While I am away in New York City for a couple of weeks, a fantastic group of elderbloggers and elderblog readers agreed to fill in for me. Today it is Gillian Bouras, an Australian writer who has lived in the Peloponnese, Greece, for many years. Her journalism has been published in six countries, and she has written eight books, the latest of which, No Time for Dances.
When you’ll never see sixty again, it’s a ludicrous business, that of having to deal with a Wicked Stepmother. But there you go: life just keeps on getting stranger. In fact, my WS, as well as being just plain impossible, is impossible to deal with.
She didn’t kidnap my father precisely, although she snapped him up very soon after my mother died, but she certainly confiscated his paternal emotions, and then locked them away somewhere inaccessible. She also either stole or destroyed our family history. The books, the family Bibles, my mother’s embroidery and china have all disappeared. And so have the photographs.
I thought I’d never see any of the old snaps again, the more so as I live in Greece, so that the tyranny of distance complicates matters. Always. But then, out of the blue, a very old uncle sent me his rather battered album, a padded grey affair, bound in faded red cording, so that at least I can see my child-self, and remember my sister and cousins the way we were.
And I can observe how absurdly young my parents were to be parents. (The idea of my 28-year-old son having a four-year-old child is almost as ludicrous as my having to cope with WS.)
The informal wedding photos are there: groom in uniform, bride in a borrowed dress too short for her. And I can smile over the little snippets of recall: That bouquet weighed a ton, Mum would say whenever the wedding photos were trotted out.
There are pictures of our paternal grandparents, on whom we doted, and even some of the great-grandparents we never knew.
I’m glad I have this album, but in a sense I do not need it. Going back is easy: one blink and I am there, seeing not rocks, tufted mountains, olive trees and cypresses, but a maze of Melbourne’s suburban streets edged by clipped nature strips, each of which had a clipped prunus tree planted dead-centre.
At the heart of the maze is a wide bitumen road along which the milkman’s and the baker’s horses still clopped when I first went there, and where Nana, five feet nothing and in her night clothes, once held tightly on to the reins of the milkman’s horse, which had bolted, leaving a dawn trail of splintered glass and greasy milk.
At the end of that bitumen road there was another, threaded by tram track, an indicator of a different world. Every morning Uncle Lionel, Nana’s brother, walked to the Number 57 tram. My sister and I, visiting, heard its faint rattle as it bore him away to The Shop. We heard its clack as it brought him back again to the same greeting every evening.
“You’re late, Lionel.”
“Am I, Harriett?”
Nana and Uncle Lionel, both widowed, lived together in No. 7, an austere place, I now realize. We didn’t realize it then. On the mornings of our visits we were permitted to watch our great-uncle while he shaved with a cut-throat razor, an old-fashioned tool even at that time.
This ritual took place in a very basic bathroom: the bath itself had a permanent green stain trickling downwards and clawed feet, and was filled by means of a lethal weapon: a gas heater. This monster was activated by a lit match, often held in trembling fingers: sixty years ago, mini-explosions were an inevitable part of cleanliness.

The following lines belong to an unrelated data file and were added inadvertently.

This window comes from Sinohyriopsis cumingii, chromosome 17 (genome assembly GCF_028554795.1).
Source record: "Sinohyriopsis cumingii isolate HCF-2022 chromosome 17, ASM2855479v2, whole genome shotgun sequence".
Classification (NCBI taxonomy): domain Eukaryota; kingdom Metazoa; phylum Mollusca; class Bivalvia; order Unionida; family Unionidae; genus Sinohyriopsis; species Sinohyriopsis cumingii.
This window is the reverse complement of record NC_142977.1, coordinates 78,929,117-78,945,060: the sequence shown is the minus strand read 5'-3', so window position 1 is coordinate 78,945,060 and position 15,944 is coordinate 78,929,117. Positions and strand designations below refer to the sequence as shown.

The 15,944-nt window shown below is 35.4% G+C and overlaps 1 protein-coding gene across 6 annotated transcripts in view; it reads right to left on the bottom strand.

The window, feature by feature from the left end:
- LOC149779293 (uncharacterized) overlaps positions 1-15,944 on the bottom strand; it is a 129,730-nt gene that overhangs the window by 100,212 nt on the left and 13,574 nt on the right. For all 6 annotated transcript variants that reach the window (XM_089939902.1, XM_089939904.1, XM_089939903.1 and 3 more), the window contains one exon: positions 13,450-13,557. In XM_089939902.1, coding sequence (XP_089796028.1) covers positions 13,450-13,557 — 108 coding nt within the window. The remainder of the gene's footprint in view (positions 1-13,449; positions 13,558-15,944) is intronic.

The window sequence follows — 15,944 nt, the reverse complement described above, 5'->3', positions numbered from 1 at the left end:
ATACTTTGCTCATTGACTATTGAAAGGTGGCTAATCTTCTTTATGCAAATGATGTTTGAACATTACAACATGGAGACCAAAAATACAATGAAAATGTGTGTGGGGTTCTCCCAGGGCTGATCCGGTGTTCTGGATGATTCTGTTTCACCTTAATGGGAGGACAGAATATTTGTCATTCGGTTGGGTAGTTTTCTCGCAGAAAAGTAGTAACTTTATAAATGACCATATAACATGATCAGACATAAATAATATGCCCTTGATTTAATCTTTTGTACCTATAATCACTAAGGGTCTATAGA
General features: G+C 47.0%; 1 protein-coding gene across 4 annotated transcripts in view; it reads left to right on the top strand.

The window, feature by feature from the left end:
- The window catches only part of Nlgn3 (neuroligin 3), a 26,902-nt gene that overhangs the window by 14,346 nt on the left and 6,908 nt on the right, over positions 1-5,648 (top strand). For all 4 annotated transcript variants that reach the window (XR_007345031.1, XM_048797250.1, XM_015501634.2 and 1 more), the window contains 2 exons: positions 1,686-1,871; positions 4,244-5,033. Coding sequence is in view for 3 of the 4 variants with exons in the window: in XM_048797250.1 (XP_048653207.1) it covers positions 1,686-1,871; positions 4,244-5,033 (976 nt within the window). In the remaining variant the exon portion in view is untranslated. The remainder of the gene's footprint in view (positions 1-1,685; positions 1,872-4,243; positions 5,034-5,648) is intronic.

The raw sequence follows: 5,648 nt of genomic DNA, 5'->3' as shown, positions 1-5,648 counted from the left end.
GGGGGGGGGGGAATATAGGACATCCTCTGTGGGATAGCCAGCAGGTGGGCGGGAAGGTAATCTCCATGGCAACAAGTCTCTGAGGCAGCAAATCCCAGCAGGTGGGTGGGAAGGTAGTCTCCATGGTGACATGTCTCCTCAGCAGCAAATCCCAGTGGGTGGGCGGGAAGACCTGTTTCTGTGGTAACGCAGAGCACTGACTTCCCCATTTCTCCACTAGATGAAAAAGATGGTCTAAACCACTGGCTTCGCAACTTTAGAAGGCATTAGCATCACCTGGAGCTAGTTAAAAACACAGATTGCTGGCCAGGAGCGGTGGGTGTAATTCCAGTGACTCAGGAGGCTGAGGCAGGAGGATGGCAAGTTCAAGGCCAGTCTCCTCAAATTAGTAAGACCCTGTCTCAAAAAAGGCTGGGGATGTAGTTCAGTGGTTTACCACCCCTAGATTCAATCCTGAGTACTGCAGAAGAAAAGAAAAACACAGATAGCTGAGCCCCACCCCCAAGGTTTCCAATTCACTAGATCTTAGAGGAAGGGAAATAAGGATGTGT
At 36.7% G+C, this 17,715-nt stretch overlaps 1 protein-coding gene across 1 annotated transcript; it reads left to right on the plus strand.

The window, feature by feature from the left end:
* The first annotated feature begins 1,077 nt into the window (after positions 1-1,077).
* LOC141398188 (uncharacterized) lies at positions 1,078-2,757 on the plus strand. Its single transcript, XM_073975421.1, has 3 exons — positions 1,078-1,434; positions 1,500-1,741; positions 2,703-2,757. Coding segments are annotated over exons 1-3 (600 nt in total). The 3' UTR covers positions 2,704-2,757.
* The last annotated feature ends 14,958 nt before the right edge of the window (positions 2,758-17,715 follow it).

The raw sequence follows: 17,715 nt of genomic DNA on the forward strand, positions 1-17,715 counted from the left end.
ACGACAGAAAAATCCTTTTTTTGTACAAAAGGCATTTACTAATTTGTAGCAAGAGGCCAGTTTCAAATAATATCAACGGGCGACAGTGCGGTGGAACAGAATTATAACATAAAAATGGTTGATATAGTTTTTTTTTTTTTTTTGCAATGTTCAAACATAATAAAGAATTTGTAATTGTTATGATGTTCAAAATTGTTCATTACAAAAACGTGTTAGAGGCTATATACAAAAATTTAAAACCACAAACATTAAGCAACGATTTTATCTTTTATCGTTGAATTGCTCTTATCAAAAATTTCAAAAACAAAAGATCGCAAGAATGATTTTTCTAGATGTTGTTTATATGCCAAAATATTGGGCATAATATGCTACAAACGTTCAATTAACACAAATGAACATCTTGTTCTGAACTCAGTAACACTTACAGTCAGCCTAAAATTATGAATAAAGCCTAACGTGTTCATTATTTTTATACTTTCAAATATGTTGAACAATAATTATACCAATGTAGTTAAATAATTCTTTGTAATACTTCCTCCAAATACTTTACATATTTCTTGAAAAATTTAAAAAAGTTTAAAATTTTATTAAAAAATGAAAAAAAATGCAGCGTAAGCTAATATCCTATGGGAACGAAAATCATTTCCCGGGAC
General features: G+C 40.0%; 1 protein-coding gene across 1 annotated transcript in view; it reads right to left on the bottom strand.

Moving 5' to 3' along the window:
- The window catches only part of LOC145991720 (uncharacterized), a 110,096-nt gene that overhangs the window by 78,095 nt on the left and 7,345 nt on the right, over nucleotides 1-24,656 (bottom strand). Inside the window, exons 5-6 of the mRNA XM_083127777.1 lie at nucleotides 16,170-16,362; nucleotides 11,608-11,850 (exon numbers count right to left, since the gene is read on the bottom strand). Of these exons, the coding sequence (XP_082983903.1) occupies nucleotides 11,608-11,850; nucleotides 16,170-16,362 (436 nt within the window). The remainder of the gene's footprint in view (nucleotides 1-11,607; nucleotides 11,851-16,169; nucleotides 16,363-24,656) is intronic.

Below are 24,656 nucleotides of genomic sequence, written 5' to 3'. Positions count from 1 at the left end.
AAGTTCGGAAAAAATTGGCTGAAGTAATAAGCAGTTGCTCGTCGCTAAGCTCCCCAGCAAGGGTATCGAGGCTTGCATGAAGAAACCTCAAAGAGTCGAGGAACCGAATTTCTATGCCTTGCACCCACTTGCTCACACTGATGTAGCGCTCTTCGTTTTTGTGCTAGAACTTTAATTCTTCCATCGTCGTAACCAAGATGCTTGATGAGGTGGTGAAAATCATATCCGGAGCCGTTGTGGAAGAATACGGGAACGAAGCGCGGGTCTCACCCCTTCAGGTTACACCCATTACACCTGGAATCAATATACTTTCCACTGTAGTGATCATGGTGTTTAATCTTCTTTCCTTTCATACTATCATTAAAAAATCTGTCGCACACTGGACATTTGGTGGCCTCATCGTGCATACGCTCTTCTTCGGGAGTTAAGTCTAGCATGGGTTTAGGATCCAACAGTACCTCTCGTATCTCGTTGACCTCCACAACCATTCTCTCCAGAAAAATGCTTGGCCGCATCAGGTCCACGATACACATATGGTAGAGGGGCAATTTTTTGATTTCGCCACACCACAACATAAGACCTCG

We stood in the doorway and watched. Uncle Lionel’s razor strop, worn black with use, hung on the towel-rail, and the slender blade, ivory-handled, whished and swished along the leather before carving tracks through the foam on that white-skinned bony face. We held our breath as the wickedly sharp implement passed over his prominent Adam’s apple. But nothing ever happened, except the accomplishment of a perfectly smooth face.
I don’t need photographs to recall all these things, as I do quite often when sleep eludes me. Then I check off the details of Nana’s room, which was not as austere as the rest of the house, but rather reflected the tension in her, her dual nature with its clash between worldliness and other-worldliness.
On her chest of drawers resided her tortoise-shell vanity set: brush, comb and hand-mirror with matching tray, home to real hair-pins, not “those new-fangled bobby things.” A cheval mirror stood in one corner and on a satin pouffe next to the mirror reposed a most magnificent doll, dressed like Marie Antoinette down to the last detail of fake powdered wig and glittering high-heeled slippers.
But on the wall above the doll hung a print of Durer’s Hands of an Apostle, all ascetic fine lines, and near it was another, much larger picture: a tall Christ, be-robed and wearing a spiky crown of thorns, carried a shining lantern held low. His hand knocked at an ivy-mantled door, and beneath His feet a scroll unfurled itself and proclaimed the predictable message: I am the Light of the World. Holman Hunt, beloved of the Victorians, was the artist.
I tick all these things and more (the Bible, the Promise Box) off in my head, as it were. And before I finally drift off into sleep, I think: Time and decay may rob me of these snapshots of memory, but no Wicked Stepmother can.
EDITORIAL NOTE:While I am away, The Elder Storytelling Place is on hiatus. You can read past stories here. And if you are inclined, you could send in stories for publication when I return. All elders, 50 and older, are welcome to submit stories for this blog. They can be fiction, non-fiction, poetry, memoir, etc. Instructions for submitting are here.